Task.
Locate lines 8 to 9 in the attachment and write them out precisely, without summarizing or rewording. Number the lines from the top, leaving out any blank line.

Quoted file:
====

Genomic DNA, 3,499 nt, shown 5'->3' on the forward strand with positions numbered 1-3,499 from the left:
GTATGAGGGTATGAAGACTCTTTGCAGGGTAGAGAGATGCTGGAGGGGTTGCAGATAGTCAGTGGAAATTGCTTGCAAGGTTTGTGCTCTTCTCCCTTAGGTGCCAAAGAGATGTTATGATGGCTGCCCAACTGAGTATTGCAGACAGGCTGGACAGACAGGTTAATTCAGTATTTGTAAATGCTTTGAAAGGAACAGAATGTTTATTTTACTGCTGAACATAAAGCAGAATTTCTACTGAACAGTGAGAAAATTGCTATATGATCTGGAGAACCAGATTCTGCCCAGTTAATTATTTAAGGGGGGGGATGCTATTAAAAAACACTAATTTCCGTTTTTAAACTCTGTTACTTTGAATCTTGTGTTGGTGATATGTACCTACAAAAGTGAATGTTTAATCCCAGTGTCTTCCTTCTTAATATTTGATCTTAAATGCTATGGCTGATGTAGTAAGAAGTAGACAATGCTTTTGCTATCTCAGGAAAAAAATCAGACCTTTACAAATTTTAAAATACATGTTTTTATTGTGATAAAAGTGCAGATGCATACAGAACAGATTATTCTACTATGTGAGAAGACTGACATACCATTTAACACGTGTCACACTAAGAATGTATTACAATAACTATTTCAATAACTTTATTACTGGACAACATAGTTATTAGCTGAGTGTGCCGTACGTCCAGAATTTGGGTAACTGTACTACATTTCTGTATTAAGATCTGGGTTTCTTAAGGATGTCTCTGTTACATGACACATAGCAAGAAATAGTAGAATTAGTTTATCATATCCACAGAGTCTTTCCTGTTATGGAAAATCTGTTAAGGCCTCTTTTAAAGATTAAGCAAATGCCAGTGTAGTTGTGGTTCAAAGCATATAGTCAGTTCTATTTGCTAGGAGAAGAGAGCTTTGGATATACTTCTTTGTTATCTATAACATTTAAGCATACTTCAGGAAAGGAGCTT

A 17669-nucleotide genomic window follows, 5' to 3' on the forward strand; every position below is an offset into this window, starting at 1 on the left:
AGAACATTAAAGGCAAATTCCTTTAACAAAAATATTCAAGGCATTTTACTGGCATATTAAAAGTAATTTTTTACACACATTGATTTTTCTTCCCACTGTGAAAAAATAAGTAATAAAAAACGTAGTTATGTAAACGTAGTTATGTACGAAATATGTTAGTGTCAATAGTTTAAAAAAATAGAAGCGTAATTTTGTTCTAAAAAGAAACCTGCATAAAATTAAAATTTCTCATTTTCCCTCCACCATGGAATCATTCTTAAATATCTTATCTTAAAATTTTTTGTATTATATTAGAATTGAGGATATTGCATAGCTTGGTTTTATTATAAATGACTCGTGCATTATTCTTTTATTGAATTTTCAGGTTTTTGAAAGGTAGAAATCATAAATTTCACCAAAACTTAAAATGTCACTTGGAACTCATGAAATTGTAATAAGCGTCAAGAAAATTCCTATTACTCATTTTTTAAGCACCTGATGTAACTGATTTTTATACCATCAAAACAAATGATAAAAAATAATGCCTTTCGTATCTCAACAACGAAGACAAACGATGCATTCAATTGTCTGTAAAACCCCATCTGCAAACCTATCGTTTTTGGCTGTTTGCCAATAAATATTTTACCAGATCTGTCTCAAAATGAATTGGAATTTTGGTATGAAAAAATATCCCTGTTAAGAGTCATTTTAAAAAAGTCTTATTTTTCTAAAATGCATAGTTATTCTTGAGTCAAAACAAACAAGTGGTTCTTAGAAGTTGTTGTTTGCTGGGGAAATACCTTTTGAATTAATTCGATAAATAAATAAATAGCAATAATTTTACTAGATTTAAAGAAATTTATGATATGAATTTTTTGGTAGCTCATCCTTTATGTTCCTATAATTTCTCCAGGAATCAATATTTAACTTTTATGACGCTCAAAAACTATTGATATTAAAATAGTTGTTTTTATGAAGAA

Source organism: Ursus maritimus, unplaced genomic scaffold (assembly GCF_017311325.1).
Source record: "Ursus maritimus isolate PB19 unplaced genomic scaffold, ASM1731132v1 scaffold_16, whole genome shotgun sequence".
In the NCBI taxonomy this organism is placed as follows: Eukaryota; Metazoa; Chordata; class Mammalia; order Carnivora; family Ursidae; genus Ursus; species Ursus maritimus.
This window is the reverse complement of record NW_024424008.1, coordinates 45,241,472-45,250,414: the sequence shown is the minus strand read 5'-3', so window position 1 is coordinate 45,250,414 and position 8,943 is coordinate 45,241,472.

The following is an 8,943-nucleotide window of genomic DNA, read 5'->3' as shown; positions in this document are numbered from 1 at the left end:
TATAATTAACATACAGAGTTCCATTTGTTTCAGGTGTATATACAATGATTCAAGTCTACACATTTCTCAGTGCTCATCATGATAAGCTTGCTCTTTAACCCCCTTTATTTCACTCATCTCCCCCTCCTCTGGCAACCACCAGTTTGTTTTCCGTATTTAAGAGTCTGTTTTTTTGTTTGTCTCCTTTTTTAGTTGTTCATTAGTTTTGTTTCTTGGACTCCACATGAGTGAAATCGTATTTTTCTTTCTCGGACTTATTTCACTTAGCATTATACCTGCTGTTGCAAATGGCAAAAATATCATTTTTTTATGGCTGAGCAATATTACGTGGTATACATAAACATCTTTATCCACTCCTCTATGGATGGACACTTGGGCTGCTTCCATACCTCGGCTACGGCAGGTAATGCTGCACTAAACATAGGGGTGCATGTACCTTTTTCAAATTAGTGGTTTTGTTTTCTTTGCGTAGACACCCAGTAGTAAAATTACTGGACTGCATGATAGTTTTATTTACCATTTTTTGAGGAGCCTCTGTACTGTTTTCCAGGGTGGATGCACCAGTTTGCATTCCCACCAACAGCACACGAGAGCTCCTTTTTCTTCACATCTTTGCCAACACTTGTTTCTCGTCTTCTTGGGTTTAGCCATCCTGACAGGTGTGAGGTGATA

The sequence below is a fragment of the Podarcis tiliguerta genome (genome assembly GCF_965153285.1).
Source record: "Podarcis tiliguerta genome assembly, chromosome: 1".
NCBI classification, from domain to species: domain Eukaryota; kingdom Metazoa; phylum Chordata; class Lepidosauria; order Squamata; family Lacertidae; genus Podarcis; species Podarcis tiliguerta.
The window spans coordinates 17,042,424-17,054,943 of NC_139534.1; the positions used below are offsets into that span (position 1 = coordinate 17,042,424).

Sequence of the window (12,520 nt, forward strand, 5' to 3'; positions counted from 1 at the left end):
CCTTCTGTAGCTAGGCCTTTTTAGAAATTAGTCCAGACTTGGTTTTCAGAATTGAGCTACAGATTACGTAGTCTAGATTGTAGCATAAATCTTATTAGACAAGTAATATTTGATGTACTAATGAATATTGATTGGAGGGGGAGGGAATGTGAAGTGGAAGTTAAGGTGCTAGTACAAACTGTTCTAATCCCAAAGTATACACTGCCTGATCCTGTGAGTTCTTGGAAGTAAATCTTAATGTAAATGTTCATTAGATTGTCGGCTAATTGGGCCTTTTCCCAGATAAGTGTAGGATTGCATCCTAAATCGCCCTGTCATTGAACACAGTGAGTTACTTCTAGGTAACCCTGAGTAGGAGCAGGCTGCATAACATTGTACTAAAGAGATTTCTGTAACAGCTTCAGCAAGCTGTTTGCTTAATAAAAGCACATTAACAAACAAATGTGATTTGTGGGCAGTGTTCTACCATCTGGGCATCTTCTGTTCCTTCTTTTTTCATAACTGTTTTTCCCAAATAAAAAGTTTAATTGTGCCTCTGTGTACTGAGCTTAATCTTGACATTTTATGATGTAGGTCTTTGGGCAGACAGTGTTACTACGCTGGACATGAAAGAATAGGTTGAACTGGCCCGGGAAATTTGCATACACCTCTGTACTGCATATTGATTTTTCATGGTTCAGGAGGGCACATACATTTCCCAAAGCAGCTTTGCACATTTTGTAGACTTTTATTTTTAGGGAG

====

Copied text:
This window is the reverse complement of record NW_024424008.1, coordinates 45,241,472-45,250,414: the sequence shown is the minus strand read 5'-3', so window position 1 is coordinate 45,250,414 and position 8,943 is coordinate 45,241,472.

The following is an 8,943-nucleotide window of genomic DNA, read 5'->3' as shown; positions in this document are numbered from 1 at the left end: